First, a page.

Exclusive:

Hillsborough - police DID doctor evidence in bid to avoid blame

Evidence of junior officers present at the football disaster was systematically distorted

A detailed picture of how the evidence of junior police officers present at the Hillsborough football disaster was systematically distorted can be revealed today, as an independent panel prepares to deliver the findings of its exhaustive investigation into the afternoon that claimed the lives of 96 fans.

The Independent has obtained four previously unpublished witness statements written by police constables, who were all on duty at the Leppings Lane end on the disastrous day of Liverpool's FA Cup semi-final with Nottingham Forest in 1989. They show how the documents, originally prepared for an internal inquiry, were altered prior to Lord Taylor's official inquiry later that year to ensure that South Yorkshire Police emerged from the tragedy in a significantly more positive light.

The testimony of one constable, 31-year-old Martin McLoughlin, was crossed through so two paragraphs of criticism were entirely deleted. PC McLoughlin, who had nine years' service with the force, described how police had "appeared to be a bit thin on the ground for the numbers of people involved" on the fateful afternoon of 15 April 1989. He also detailed how officers on duty at the stadium had a "poor supply of personal radios" when the catastrophic decision to allow fans to enter the Leppings Lane end through an exit gate led to many being crushed to death inside a stadium, which lacked an up-to-date safety certificate. Pc McLoughlin described how "it seemed very bad that only one in our serial – the sergeant – should have a personal radio. We had great difficulty in finding out what happened and what was happening and for too long a time we were basically working in the dark." All of these criticisms are struck through and an earlier reference to "the only officer with a personal radio" has been rewritten to read "who had a personal radio", making it appear as though the officers were better-equipped.

Pc McLoughlin's testimony that he could hear "the voices of more and more officers … getting desperate" over the police radio is replaced simply with the words "increased radio traffic". Another of the phrases deleted from his testimony reads: "Basically it was chaos".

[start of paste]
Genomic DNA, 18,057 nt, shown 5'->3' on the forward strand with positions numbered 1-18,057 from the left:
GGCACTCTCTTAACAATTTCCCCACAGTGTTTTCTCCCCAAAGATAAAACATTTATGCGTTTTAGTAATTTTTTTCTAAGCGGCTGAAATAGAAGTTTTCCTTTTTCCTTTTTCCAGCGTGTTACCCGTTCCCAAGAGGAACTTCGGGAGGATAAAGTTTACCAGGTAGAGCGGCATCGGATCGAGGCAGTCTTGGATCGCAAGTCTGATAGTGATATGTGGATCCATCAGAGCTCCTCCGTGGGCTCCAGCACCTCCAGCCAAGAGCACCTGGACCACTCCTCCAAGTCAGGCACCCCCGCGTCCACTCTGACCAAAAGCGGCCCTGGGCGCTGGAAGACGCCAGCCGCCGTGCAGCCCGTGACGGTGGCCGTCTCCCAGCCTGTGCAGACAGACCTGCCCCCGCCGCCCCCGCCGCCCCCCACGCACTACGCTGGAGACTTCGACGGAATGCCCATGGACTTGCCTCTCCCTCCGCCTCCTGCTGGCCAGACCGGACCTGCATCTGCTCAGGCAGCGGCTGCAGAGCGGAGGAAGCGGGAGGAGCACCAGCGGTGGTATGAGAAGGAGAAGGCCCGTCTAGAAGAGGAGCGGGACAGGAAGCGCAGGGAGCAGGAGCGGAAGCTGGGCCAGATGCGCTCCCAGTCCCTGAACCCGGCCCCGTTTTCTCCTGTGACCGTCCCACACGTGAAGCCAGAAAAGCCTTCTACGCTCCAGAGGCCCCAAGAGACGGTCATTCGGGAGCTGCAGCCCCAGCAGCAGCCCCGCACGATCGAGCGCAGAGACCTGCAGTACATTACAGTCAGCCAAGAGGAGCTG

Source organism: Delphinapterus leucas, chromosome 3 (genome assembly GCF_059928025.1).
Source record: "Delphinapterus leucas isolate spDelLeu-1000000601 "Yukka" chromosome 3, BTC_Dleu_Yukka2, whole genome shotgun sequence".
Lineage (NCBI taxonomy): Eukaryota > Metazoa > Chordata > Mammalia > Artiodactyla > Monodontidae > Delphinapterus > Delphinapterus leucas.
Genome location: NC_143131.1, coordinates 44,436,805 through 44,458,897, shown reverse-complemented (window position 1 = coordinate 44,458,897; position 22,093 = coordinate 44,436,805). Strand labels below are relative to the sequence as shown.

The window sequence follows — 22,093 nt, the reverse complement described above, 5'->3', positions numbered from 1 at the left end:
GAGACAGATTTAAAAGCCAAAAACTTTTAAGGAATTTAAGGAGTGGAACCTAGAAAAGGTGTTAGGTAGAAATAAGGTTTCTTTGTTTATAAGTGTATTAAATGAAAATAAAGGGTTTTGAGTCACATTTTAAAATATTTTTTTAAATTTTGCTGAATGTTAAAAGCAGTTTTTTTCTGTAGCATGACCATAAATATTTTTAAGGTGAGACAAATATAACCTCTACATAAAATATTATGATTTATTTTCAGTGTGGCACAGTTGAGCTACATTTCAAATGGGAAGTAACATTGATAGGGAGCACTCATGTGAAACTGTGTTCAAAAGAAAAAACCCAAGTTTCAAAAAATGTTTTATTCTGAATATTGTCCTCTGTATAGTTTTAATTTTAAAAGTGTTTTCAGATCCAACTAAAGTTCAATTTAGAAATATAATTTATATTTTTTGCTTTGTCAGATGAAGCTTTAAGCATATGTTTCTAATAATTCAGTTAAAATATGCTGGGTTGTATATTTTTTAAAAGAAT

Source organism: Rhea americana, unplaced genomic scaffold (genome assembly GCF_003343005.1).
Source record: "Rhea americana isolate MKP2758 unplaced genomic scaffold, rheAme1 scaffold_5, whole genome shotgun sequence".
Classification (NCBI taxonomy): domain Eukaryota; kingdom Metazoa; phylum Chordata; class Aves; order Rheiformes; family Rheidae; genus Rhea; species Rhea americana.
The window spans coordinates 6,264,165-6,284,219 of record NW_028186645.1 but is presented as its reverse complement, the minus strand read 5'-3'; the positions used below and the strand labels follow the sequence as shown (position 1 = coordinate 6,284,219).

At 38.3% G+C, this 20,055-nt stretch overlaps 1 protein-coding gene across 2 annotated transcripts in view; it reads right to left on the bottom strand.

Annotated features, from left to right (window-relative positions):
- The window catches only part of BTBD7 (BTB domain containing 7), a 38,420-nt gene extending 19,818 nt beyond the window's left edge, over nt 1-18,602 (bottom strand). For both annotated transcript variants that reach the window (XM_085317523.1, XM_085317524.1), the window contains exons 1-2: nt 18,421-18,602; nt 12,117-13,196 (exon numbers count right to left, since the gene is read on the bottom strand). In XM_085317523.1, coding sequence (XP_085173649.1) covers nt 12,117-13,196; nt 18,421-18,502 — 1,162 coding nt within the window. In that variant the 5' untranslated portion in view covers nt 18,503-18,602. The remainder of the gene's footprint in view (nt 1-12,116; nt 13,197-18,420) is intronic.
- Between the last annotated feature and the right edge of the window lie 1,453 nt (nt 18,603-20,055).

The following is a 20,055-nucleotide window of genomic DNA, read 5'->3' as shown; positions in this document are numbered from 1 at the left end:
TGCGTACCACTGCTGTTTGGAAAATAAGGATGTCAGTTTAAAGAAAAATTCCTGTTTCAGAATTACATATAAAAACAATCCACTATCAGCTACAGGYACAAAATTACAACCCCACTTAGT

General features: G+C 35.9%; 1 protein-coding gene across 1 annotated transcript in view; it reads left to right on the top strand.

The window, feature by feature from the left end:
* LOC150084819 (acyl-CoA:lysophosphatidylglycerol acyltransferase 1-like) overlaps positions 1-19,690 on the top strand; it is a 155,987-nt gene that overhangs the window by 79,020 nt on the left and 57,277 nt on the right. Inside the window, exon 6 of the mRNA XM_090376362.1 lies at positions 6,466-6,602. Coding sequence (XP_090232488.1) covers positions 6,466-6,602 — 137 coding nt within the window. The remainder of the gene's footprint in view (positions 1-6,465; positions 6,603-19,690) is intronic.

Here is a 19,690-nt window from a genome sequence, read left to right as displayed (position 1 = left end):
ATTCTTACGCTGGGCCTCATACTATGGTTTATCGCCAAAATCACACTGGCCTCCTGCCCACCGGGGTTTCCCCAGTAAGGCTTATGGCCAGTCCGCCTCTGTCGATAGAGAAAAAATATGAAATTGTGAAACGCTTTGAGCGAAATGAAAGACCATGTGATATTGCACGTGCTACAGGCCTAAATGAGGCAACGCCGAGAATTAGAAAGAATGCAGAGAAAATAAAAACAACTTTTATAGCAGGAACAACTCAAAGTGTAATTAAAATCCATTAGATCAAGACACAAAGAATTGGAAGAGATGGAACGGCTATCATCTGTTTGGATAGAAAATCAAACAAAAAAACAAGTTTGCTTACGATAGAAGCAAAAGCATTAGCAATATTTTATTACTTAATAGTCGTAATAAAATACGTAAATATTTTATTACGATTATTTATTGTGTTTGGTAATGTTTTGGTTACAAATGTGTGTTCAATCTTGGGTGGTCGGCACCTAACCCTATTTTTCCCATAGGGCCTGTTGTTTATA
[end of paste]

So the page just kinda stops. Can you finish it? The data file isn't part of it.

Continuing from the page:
A similar picture of institutional failing emerges in the testimony of Pc Alan Wadsworth, in whose report the following words were crossed out: "There was no leadership at the Leppings Lane end following the disaster, either in person or on the radio. The only officer I heard on the radio with any form of organization and method was Chief Superintendent Nesbitt (sic) [a reference to John Nesbit, traffic division commander] who did not arrive until later."

An attempt to deliver praise to Liverpool fans appears to have been crossed from the testimony of a fourth officer, David Sumner, who says that "many fans assisted in the removal of the dead and injured from the field".

The apparent manipulation of evidence is revealed in documents that were initially written as part of the original South Yorkshire Police investigation into the disaster. Many still showed their annotations when Lord Justice Taylor suddenly demanded them for his 1989 inquiry into tragedy. They were placed in the House of Lords library several years ago when the former Labour Home Secretary, Jack Straw, ordered that South Yorkshire Police disclose them.

Deposited in 10 boxes, over the years some have emerged to paint a partial picture of the cover-up, upon which these testimonies shed new light. The Labour MP Andy Burnham, himself from Merseyside, drew attention to several manipulated testimonies in the House of Commons last October.

The doctored statements are one example of the volumes of evidence – 40,000 pages in all – which the Independent Panel will have examined since being established in January 2010 on the initiative of Mr Burnham, then the Culture Secretary, to bring "full public disclosure" of all relevant national and local government documentation relating to Hillsborough.

The most keenly awaited evidence in the report to be published today is the medical records of the 96 fans who died in the disaster, which may demonstrate that the Hillsborough inquest coroner, Stefan Popper, was wrong to say that nothing could have been done after his self-imposed 3.15pm "cut-off" time to save any of the lives lost. This decision severely limited the scope of the inquests, which delivered an accidental death verdict.

There is a growing sense on Merseyside that the "cut-off" time will be shown to be discredited, paving the way for fresh inquests into the deaths. Since no court, tribunal or public inquiry has ever examined what happened after 3.15pm, the emergency service response to the events of the fateful afternoon have gone unchallenged since Lord Justice Taylor's report into the tragedy was published in 1990.

A further statement from the boxes reveals how statements were entirely rewritten by officers, allowing none of the criticisms which Lord Justice Taylor directed in his report towards the inexperienced Chief Superintendent David Duckenfield for "failing to take effective control" and making the calamitous decision to open Exit Gate C.